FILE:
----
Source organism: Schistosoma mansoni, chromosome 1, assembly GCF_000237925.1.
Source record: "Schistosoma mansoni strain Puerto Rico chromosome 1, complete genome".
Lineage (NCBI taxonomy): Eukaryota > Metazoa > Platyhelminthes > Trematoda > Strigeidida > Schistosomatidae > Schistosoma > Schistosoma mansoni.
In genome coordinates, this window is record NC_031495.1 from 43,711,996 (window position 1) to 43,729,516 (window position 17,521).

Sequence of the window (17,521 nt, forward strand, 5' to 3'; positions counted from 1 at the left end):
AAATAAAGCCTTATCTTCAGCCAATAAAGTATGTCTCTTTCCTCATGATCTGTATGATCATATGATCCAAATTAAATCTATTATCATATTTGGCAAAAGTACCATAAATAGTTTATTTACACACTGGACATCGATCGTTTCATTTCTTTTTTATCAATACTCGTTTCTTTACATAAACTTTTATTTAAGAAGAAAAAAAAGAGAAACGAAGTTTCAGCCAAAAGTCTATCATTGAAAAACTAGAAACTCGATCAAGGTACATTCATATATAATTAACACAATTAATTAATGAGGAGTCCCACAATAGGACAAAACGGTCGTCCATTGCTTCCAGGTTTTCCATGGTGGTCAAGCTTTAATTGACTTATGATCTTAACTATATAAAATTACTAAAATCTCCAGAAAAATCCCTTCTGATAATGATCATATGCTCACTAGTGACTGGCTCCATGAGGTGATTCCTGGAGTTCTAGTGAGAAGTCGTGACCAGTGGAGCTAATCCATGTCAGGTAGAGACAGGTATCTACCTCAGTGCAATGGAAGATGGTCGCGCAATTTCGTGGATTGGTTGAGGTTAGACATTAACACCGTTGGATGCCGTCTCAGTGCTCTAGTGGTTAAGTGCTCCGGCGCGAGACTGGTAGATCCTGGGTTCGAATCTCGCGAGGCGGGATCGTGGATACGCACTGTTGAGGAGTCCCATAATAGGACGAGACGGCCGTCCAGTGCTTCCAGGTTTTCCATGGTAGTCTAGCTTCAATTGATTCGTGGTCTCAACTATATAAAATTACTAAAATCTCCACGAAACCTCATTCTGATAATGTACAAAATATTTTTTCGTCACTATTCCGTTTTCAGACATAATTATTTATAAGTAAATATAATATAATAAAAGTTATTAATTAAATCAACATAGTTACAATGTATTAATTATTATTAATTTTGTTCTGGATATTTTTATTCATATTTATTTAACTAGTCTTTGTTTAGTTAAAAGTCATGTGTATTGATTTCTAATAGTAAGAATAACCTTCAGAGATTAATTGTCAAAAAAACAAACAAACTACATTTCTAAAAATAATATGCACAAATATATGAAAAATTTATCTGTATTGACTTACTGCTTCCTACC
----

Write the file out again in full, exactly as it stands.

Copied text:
Source organism: Schistosoma mansoni, chromosome 1, assembly GCF_000237925.1.
Source record: "Schistosoma mansoni strain Puerto Rico chromosome 1, complete genome".
Lineage (NCBI taxonomy): Eukaryota > Metazoa > Platyhelminthes > Trematoda > Strigeidida > Schistosomatidae > Schistosoma > Schistosoma mansoni.
In genome coordinates, this window is record NC_031495.1 from 43,711,996 (window position 1) to 43,729,516 (window position 17,521).

Sequence of the window (17,521 nt, forward strand, 5' to 3'; positions counted from 1 at the left end):
AAATAAAGCCTTATCTTCAGCCAATAAAGTATGTCTCTTTCCTCATGATCTGTATGATCATATGATCCAAATTAAATCTATTATCATATTTGGCAAAAGTACCATAAATAGTTTATTTACACACTGGACATCGATCGTTTCATTTCTTTTTTATCAATACTCGTTTCTTTACATAAACTTTTATTTAAGAAGAAAAAAAAGAGAAACGAAGTTTCAGCCAAAAGTCTATCATTGAAAAACTAGAAACTCGATCAAGGTACATTCATATATAATTAACACAATTAATTAATGAGGAGTCCCACAATAGGACAAAACGGTCGTCCATTGCTTCCAGGTTTTCCATGGTGGTCAAGCTTTAATTGACTTATGATCTTAACTATATAAAATTACTAAAATCTCCAGAAAAATCCCTTCTGATAATGATCATATGCTCACTAGTGACTGGCTCCATGAGGTGATTCCTGGAGTTCTAGTGAGAAGTCGTGACCAGTGGAGCTAATCCATGTCAGGTAGAGACAGGTATCTACCTCAGTGCAATGGAAGATGGTCGCGCAATTTCGTGGATTGGTTGAGGTTAGACATTAACACCGTTGGATGCCGTCTCAGTGCTCTAGTGGTTAAGTGCTCCGGCGCGAGACTGGTAGATCCTGGGTTCGAATCTCGCGAGGCGGGATCGTGGATACGCACTGTTGAGGAGTCCCATAATAGGACGAGACGGCCGTCCAGTGCTTCCAGGTTTTCCATGGTAGTCTAGCTTCAATTGATTCGTGGTCTCAACTATATAAAATTACTAAAATCTCCACGAAACCTCATTCTGATAATGTACAAAATATTTTTTCGTCACTATTCCGTTTTCAGACATAATTATTTATAAGTAAATATAATATAATAAAAGTTATTAATTAAATCAACATAGTTACAATGTATTAATTATTATTAATTTTGTTCTGGATATTTTTATTCATATTTATTTAACTAGTCTTTGTTTAGTTAAAAGTCATGTGTATTGATTTCTAATAGTAAGAATAACCTTCAGAGATTAATTGTCAAAAAAACAAACAAACTACATTTCTAAAAATAATATGCACAAATATATGAAAAATTTATCTGTATTGACTTACTGCTTCCTACC